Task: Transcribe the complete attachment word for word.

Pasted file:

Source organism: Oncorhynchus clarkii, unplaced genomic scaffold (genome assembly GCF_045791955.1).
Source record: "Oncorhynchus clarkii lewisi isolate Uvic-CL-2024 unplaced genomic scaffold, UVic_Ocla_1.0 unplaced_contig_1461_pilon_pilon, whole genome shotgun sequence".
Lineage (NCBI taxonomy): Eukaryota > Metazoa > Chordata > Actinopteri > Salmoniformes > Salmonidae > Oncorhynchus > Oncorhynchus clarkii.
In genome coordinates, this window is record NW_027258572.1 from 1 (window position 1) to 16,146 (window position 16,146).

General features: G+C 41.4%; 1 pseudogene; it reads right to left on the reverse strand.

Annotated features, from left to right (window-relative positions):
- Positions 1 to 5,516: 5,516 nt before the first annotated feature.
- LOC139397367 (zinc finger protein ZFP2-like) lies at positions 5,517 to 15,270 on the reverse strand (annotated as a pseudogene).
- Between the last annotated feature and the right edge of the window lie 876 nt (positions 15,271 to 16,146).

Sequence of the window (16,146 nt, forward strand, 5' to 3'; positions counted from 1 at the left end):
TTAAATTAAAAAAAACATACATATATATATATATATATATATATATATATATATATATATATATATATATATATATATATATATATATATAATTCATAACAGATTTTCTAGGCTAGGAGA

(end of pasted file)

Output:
Source organism: Oncorhynchus clarkii, unplaced genomic scaffold (genome assembly GCF_045791955.1).
Source record: "Oncorhynchus clarkii lewisi isolate Uvic-CL-2024 unplaced genomic scaffold, UVic_Ocla_1.0 unplaced_contig_1461_pilon_pilon, whole genome shotgun sequence".
Lineage (NCBI taxonomy): Eukaryota > Metazoa > Chordata > Actinopteri > Salmoniformes > Salmonidae > Oncorhynchus > Oncorhynchus clarkii.
In genome coordinates, this window is record NW_027258572.1 from 1 (window position 1) to 16,146 (window position 16,146).

General features: G+C 41.4%; 1 pseudogene; it reads right to left on the reverse strand.

Annotated features, from left to right (window-relative positions):
- Positions 1 to 5,516: 5,516 nt before the first annotated feature.
- LOC139397367 (zinc finger protein ZFP2-like) lies at positions 5,517 to 15,270 on the reverse strand (annotated as a pseudogene).
- Between the last annotated feature and the right edge of the window lie 876 nt (positions 15,271 to 16,146).

Sequence of the window (16,146 nt, forward strand, 5' to 3'; positions counted from 1 at the left end):
TTAAATTAAAAAAAACATACATATATATATATATATATATATATATATATATATATATATATATATATATATATATATATATATATATATAATTCATAACAGATTTTCTAGGCTAGGAGA